Cyril, what for art thou, Cyril?

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In some circles, there is an obsession with Cyril Ramaphosa.

He is treated as a saviour, as a messiah of a nation listing as it sails the choppy seas that often mark the 20-year ­anniversary of democracy.

This view of him is misplaced and his tenure as director at ­Lonmin Platinum is a telescope through which to look at this erstwhile warrior.

The reason Ramaphosa is so valorised is because of his past and not for anything he has done recently. He was an illustrious leader, a man among men who deserves his legacy as co-architect of the South African democratic edifice.

His early work – as leader of the mine workers, as the first democratic-era ANC secretary-general, as negotiator of our grand Constitution and then as the first-generation black ­business leader who stormed the Bastilles of downtown Joburg capital – was all in path-blazing roles.

But for the past decade or so, what has Ramaphosa achieved that was transformative and of superior leadership capability, either in business or in politics?

Nothing really.

The last significant work he was assigned was the disciplinary inquiry into former ANC Youth League president Julius Malema and his colleagues.

He acquitted himself well then, as the finding was grounded in the values and principles of unity and discipline.

But soon after, I saw an image of him bidding for a pricy buffalo wearing what looked like khaki.

“He looks like a fat farmer,” I thought to myself and rushed to discipline my errant mind for, ­after all, this was Cyril.

I think I even wrote that it was good he was so wealthy since rich presidents have less compulsion to raid the national coffers.

But after the Marikana killings my dissident thoughts plague me again.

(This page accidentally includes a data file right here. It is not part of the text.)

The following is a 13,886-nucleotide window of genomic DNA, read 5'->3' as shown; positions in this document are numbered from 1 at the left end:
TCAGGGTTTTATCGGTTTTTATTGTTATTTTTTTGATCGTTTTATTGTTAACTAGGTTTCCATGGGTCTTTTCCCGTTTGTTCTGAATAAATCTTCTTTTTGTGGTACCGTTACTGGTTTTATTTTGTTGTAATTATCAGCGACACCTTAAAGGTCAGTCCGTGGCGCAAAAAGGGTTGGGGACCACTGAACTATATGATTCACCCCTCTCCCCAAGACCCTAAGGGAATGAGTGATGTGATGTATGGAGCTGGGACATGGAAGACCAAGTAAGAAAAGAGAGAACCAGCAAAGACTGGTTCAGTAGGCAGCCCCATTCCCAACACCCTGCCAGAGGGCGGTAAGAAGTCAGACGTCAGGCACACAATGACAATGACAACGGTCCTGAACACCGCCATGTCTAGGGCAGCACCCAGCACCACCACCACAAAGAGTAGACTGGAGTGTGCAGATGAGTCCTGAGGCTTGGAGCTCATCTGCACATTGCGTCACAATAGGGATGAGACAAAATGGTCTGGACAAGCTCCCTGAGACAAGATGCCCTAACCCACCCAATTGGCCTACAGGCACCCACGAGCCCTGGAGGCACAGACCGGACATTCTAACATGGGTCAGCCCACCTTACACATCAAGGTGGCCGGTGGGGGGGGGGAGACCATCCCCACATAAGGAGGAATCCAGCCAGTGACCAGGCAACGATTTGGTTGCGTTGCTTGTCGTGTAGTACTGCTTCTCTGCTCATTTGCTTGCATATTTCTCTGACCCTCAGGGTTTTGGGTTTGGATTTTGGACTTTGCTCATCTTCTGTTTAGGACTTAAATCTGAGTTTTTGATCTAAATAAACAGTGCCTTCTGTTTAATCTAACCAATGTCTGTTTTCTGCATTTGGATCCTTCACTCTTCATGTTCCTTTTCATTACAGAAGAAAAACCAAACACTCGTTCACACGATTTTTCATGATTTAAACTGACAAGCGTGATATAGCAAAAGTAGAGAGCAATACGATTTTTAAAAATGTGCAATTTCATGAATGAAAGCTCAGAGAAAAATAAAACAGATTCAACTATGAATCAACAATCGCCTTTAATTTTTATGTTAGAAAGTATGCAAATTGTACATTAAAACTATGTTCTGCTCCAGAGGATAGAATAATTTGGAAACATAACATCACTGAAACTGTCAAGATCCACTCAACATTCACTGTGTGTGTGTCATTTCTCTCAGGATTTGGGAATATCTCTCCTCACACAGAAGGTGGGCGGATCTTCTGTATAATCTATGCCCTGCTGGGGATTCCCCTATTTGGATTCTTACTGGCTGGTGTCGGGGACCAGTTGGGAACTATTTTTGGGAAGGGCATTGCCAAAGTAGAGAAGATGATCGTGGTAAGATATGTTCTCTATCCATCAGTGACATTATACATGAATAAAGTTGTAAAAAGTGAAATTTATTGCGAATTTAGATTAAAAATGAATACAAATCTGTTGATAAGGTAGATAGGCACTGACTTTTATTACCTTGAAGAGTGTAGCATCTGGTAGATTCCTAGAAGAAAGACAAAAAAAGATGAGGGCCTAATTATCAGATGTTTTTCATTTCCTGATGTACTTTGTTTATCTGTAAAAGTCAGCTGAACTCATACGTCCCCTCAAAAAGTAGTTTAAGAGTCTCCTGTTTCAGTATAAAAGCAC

“What, Cyril,” I’ve wondered, “are you for?”

 It is a question we should ask of all black executives deployed by the liberation movement into the mahogany rows of capital.

The way I read the ­Lonmin story is that neither Ramaphosa, Len Konar nor Mohamed Seedat (the other black non-executive directors) are particularly transformative or transcendent of old practices in their understandings of their roles.

Reading deeply this week, I can see no particular ways in which the once-great leader has ­managed to fundamentally alter the patterns of work, of labour relations and of wealth distribution in the world’s third-largest ­platinum mine.

The Bench Marks Foundation report has for years been pointing out that mines are in violation of their responsibilities under the social contract they entered into to win mining rights.

You take the riches, you plough it back into ­communities.

The numbers in Lonmin’s annuals may look impressive, but if you drill down into the detail, its community development plans are weak and certainly not creative or lateral minded.

This is for the periods well before the platinum price went into a tailspin.

Surely the role of leaders who reach the levers of power because of their transformation credentials must do better than this?

Especially somebody like ­Ramaphosa, who assiduously maintains his political life.

As a leader of the governing party which drew up the Mining Charter and its attendant laws, why was Ramaphosa, as a director, not more attuned to their effective implementation?

Lonmin was formally Lonrho, Briton Tiny Rowlands’ extractive enterprise that was branded the ­unacceptable face of capitalism.

It has changed path, but as a black ­empowerment partner, Ramaphosa’s job was to accelerate that journey.

Viewed through the telescope of the rock-drillers who have held the nation in their thrall from their perch at Wonderkop, it is a failed journey.

We remain slaves to our history.

It has long been time for ­Ramaphosa to choose between his life as business magnate, a pure and simple personal quest; and his life as political leader, a more communal path.

Right now, the two identities are failing him and failing us.

- Ferial Haffajee is editor of City Press.

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